With all the interest in CXL lately it’s past time for The Memory Guy blog to weigh in on this new technology. Although I plan to write a little tutorial soon, this post will start with the idea that the reader already has some knowledge of CXL and can appreciate the two conundrums I am about to discuss.
CXL’s magic is mainly that it can add memory to systems in a way that doesn’t bog down the Continue reading “Two CXL Conundrums”
Infineon recently introduced a NOR flash chip with an LPDDR interface. Some clients have asked The Memory Guy: “Why would Infineon have done that?”
After all, LPDDR is mostly used in cell phones, and these boot from the enormous NAND flash that’s already in the phone. A byte of NAND is a couple of orders of magnitude cheaper than a byte of NOR, so a cell phone’s not going to use this part.
Infineon tells us that their target market is Continue reading “Infineon Introduces NOR with an LPDDR Interface”
The Memory Guy is pleased to announce the availability of a new Objective Analysis Brief, which is our name for a white paper. It’s called The Future of the Data Center.
The paper explores the new horizons of computing, including disaggregation, AI, IoT, etc., and explains the many different memory approaches that are being used or developed to enable these technologies, ranging from computational storage to DDR5 and CXL
Look for it at the top of the list of free documents on our White Papers page at Objective-Analysis.com.
Samsung has been strongly promoting its “Aquabolt-XL” Processor-In-Memory (PIM) devices for the past year. In this second post of a two-part series The Memory Guy will present other companies’ similar PIM devices, and will discuss the PIM approach’s outlook for commercial success.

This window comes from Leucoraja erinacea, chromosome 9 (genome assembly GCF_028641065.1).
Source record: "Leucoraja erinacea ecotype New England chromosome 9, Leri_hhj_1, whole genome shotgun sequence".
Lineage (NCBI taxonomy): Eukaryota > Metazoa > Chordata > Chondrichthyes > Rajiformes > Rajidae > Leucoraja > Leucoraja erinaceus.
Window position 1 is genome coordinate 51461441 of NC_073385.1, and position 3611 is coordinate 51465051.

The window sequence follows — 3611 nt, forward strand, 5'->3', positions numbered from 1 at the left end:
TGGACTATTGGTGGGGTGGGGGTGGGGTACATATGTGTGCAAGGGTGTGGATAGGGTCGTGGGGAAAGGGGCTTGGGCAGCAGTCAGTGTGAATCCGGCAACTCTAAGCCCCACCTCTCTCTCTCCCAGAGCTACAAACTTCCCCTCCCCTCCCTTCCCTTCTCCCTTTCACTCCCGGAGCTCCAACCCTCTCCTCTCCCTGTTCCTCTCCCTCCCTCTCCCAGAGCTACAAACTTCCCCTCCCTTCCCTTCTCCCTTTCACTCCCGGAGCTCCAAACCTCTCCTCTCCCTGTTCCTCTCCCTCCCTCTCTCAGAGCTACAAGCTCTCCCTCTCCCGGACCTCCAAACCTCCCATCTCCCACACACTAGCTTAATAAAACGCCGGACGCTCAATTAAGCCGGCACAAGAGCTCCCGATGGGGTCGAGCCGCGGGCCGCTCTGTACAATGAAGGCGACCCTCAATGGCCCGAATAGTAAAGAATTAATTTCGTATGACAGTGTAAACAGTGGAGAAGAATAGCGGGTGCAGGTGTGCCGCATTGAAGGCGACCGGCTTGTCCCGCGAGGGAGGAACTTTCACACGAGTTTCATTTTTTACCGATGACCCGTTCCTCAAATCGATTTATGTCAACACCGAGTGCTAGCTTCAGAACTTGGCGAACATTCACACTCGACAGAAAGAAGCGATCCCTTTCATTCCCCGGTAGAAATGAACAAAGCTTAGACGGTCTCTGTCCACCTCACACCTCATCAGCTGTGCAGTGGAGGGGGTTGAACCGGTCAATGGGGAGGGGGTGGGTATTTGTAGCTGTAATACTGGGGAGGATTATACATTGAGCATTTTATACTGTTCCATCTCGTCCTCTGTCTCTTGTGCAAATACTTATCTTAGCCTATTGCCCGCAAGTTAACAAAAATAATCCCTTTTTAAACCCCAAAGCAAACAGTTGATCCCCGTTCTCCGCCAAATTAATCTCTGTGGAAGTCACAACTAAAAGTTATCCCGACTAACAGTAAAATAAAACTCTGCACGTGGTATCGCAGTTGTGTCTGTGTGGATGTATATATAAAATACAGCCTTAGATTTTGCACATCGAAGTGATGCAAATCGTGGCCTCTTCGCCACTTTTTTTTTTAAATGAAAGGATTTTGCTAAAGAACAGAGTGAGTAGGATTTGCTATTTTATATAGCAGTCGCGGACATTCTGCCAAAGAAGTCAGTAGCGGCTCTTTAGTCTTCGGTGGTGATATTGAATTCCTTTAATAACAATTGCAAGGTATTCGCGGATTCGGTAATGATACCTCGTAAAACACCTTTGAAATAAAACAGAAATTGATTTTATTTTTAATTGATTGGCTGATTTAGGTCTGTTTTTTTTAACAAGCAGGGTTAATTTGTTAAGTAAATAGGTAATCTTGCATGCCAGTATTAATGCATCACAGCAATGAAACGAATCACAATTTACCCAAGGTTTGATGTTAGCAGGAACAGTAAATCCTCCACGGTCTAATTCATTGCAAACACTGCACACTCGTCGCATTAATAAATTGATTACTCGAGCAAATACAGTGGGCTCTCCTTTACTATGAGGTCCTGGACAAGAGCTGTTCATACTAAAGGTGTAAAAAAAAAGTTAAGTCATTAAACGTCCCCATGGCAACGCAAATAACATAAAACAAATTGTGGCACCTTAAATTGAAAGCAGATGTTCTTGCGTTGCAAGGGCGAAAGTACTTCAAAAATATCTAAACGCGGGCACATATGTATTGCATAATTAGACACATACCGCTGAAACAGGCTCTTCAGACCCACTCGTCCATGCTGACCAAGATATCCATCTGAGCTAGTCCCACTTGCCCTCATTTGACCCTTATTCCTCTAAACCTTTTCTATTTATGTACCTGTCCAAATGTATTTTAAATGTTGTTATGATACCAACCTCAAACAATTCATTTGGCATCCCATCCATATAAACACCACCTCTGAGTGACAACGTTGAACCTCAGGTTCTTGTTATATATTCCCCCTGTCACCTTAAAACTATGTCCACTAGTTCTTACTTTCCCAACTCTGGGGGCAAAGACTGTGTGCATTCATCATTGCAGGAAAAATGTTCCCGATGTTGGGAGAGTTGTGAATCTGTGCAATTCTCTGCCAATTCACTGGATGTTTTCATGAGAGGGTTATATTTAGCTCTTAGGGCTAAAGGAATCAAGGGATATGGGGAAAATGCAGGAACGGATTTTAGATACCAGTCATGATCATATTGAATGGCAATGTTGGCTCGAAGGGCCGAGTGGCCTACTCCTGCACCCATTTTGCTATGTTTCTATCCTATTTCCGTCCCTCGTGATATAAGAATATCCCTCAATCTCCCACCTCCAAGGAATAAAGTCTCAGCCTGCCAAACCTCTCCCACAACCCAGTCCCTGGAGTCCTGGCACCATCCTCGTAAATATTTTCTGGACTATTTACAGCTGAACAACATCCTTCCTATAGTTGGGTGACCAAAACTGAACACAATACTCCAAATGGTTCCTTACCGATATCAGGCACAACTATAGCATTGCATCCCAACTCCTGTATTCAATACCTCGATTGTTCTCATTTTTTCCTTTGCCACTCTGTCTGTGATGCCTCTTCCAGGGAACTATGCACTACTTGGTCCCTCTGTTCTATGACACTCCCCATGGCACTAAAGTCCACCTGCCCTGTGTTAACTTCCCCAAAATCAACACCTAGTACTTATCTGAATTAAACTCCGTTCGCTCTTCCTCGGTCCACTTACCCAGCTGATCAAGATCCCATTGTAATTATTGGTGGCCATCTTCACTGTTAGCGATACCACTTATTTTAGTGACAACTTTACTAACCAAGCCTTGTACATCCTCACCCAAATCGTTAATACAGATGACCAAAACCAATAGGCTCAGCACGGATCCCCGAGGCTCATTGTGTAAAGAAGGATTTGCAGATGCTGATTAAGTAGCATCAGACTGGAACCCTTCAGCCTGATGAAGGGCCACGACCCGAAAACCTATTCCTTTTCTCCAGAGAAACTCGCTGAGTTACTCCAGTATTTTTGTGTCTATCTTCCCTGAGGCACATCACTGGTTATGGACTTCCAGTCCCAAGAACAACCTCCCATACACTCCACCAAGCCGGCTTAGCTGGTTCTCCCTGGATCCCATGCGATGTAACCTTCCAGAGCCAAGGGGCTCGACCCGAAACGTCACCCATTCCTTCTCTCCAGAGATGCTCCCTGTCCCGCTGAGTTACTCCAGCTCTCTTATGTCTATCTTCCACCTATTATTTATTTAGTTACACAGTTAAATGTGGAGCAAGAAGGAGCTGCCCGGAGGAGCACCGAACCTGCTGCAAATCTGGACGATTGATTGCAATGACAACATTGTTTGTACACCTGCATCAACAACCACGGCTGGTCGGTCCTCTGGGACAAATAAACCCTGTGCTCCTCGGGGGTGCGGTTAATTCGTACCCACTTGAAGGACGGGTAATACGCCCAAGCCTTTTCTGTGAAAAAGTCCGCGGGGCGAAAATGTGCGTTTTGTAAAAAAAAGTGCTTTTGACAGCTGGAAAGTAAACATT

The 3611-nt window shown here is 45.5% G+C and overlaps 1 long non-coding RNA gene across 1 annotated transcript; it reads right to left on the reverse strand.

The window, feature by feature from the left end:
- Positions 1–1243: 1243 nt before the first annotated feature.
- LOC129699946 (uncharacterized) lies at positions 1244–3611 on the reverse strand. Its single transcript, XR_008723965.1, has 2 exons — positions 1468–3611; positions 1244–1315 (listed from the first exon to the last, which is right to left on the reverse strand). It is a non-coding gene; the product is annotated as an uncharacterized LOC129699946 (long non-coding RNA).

Part 1 of this series explains the concept of Processing in Memory (PIM), details Samsung’s Aquabolt-XL design, and shares some performance data. It can be found HERE.
Samsung’s Not the First PIM Maker
This is not at all the first Continue reading “Samsung’s Aquabolt-XL Processor-In-Memory (Part 2)”
Tom Coughlin and I have just published a new white paper that is now available on the Objective Analysis website. It examines the way that processors communicate with DRAM, and how problems that stem from loading get in the way of increasing speed.
We compare DDR against HBM (High Bandwidth Memory) and a newer Continue reading “White Paper: The Future of Low-Latency Memory”
It’s earnings call season, and we have heard of a slowing DRAM market and NAND flash price declines from Micron, SK hynix, Intel, and now Samsung. DRAM prices have stopped increasing, and that can be viewed as a precursor to a price decline.
Samsung’s 31 October, 2018 3Q18 earnings call vindicated Objective Analysis‘ forecast for a 2H18 downturn in memories that will take the rest of the semiconductor market with it.
Those familiar with our forecast know that for a few years we have been predicting a downturn in the second half of this year as NAND flash prices fall, followed by a DRAM price collapse. After the DRAM collapse the rest of the semiconductor market will undergo a downturn.
We’ve been calling for this downturn for some time. Dan Hutcheson at VLSI Research has been videotaping our forecast every December for the past Continue reading “Memory Market Falling, as Predicted”